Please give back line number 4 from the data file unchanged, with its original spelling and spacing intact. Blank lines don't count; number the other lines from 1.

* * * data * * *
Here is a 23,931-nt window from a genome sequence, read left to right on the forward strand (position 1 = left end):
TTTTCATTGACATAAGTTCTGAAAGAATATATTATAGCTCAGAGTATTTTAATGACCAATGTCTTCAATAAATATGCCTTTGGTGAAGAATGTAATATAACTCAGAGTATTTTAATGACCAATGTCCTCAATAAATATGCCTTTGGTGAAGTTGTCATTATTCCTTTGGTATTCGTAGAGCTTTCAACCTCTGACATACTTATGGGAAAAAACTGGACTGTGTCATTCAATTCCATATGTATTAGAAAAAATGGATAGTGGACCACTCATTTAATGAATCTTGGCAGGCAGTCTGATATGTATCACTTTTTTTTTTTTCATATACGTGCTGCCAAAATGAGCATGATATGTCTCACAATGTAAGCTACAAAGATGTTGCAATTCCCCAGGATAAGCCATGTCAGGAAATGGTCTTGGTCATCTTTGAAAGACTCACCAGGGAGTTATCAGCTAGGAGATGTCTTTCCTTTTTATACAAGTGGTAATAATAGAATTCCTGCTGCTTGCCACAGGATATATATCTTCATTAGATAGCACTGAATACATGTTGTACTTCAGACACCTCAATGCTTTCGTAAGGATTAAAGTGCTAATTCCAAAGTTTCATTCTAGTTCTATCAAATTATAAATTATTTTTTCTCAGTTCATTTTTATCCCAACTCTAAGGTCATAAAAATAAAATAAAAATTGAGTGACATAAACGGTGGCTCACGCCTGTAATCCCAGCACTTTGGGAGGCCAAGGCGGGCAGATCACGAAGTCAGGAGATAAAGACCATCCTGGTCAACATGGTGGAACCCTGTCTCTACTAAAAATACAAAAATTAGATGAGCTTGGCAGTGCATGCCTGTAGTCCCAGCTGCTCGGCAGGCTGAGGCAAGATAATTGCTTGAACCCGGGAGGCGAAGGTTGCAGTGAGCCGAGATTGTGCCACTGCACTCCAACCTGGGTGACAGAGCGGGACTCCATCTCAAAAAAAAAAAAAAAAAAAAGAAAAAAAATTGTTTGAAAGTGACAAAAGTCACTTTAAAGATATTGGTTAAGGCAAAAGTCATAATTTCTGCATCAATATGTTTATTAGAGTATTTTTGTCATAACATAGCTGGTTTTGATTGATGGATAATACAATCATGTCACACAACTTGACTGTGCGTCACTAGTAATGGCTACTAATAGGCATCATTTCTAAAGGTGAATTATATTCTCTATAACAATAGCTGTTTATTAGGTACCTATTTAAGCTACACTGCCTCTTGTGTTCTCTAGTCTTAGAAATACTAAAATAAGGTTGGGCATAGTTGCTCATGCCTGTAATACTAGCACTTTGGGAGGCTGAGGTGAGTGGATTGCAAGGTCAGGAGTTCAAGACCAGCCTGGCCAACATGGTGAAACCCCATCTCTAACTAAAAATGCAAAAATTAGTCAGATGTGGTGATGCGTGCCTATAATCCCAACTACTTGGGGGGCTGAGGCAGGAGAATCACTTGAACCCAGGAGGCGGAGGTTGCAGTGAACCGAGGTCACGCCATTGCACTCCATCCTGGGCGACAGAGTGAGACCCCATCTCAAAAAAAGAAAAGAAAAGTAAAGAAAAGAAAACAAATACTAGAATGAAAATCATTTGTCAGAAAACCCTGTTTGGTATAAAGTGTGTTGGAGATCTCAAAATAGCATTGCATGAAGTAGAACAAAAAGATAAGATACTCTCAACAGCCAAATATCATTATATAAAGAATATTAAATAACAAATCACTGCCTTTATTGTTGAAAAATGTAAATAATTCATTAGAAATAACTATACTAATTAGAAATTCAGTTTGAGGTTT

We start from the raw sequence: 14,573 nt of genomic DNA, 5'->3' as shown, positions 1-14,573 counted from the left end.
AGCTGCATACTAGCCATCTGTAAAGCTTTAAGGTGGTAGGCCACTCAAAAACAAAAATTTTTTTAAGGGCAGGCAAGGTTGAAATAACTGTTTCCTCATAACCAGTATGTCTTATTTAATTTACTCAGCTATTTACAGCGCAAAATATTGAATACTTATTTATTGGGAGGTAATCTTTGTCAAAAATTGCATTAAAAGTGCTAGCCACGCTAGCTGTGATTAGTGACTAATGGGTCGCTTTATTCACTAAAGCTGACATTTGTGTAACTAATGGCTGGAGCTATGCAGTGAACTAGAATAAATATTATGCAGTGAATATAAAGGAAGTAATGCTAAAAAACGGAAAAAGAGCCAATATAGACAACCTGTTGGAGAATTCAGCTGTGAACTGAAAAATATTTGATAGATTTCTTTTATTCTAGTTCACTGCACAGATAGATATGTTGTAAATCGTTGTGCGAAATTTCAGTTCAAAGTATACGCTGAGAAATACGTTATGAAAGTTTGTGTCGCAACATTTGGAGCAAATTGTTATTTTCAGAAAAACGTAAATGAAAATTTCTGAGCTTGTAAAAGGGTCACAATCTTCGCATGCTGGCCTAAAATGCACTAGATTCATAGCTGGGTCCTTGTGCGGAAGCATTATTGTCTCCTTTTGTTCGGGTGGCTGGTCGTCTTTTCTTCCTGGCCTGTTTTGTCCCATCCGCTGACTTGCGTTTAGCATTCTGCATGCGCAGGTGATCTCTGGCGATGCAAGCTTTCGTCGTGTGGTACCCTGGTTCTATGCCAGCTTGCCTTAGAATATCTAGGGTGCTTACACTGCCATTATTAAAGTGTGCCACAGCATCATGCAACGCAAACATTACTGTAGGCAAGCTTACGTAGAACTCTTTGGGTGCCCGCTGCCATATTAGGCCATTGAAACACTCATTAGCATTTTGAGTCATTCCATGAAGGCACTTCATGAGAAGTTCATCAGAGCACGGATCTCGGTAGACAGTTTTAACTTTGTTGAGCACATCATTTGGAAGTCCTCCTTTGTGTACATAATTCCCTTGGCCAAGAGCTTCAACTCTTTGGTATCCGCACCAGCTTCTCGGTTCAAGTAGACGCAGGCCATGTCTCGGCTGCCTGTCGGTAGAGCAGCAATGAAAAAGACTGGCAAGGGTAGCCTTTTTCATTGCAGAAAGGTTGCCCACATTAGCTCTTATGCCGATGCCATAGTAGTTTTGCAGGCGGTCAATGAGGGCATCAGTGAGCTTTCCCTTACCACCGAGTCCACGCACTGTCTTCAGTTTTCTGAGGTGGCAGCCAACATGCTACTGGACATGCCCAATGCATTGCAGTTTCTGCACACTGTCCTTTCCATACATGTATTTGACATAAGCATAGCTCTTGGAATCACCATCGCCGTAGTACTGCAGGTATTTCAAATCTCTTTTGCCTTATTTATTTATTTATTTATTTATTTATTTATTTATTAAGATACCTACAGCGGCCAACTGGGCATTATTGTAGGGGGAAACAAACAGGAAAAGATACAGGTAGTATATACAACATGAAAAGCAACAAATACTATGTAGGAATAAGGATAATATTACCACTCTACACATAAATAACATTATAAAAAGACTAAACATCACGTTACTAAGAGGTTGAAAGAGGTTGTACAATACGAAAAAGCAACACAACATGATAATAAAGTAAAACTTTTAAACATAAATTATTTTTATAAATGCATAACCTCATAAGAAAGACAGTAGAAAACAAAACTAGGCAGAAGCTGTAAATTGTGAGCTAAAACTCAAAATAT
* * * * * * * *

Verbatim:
AGCTGCATACTAGCCATCTGTAAAGCTTTAAGGTGGTAGGCCACTCAAAAACAAAAATTTTTTTAAGGGCAGGCAAGGTTGAAATAACTGTTTCCTCATAACCAGTATGTCTTATTTAATTTACTCAGCTATTTACAGCGCAAAATATTGAATACTTATTTATTGGGAGGTAATCTTTGTCAAAAATTGCATTAAAAGTGCTAGCCACGCTAGCTGTGATTAGTGACTAATGGGTCGCTTTATTCACTAAAGCTGACATTTGTGTAACTAATGGCTGGAGCTATGCAGTGAACTAGAATAAATATTATGCAGTGAATATAAAGGAAGTAATGCTAAAAAACGGAAAAAGAGCCAATATAGACAACCTGTTGGAGAATTCAGCTGTGAACTGAAAAATATTTGATAGATTTCTTTTATTCTAGTTCACTGCACAGATAGATATGTTGTAAATCGTTGTGCGAAATTTCAGTTCAAAGTATACGCTGAGAAATACGTTATGAAAGTTTGTGTCGCAACATTTGGAGCAAATTGTTATTTTCAGAAAAACGTAAATGAAAATTTCTGAGCTTGTAAAAGGGTCACAATCTTCGCATGCTGGCCTAAAATGCACTAGATTCATAGCTGGGTCCTTGTGCGGAAGCATTATTGTCTCCTTTTGTTCGGGTGGCTGGTCGTCTTTTCTTCCTGGCCTGTTTTGTCCCATCCGCTGACTTGCGTTTAGCATTCTGCATGCGCAGGTGATCTCTGGCGATGCAAGCTTTCGTCGTGTGGTACCCTGGTTCTATGCCAGCTTGCCTTAGAATATCTAGGGTGCTTACACTGCCATTATTAAAGTGTGCCACAGCATCATGCAACGCAAACATTACTGTAGGCAAGCTTACGTAGAACTCTTTGGGTGCCCGCTGCCATATTAGGCCATTGAAACACTCATTAGCATTTTGAGTCATTCCATGAAGGCACTTCATGAGAAGTTCATCAGAGCACGGATCTCGGTAGACAGTTTTAACTTTGTTGAGCACATCATTTGGAAGTCCTCCTTTGTGTACATAATTCCCTTGGCCAAGAGCTTCAACTCTTTGGTATCCGCACCAGCTTCTCGGTTCAAGTAGACGCAGGCCATGTCTCGGCTGCCTGTCGGTAGAGCAGCAATGAAAAAGACTGGCAAGGGTAGCCTTTTTCATTGCAGAAAGGTTGCCCACATTAGCTCTTATGCCGATGCCATAGTAGTTTTGCAGGCGGTCAATGAGGGCATCAGTGAGCTTTCCCTTACCACCGAGTCCACGCACTGTCTTCAGTTTTCTGAGGTGGCAGCCAACATGCTACTGGACATGCCCAATGCATTGCAGTTTCTGCACACTGTCCTTTCCATACATGTATTTGACATAAGCATAGCTCTTGGAATCACCATCGCCGTAGTACTGCAGGTATTTCAAATCTCTTTTGCCTTATTTATTTATTTATTTATTTATTTATTTATTTATTAAGATACCTACAGCGGCCAACTGGGCATTATTGTAGGGGGAAACAAACAGGAAAAGATACAGGTAGTATATACAACATGAAAAGCAACAAATACTATGTAGGAATAAGGATAATATTACCACTCTACACATAAATAACATTATAAAAAGACTAAACATCACGTTACTAAGAGGTTGAAAGAGGTTGTACAATACGAAAAAGCAACACAACATGATAATAAAGTAAAACTTTTAAACATAAATTATTTTTATAAATGCATAACCTCATAAGAAAGACAGTAGAAAACAAAACTAGGCAGAAGCTGTAAATTGTGAGCTAAAACTCAAAATAT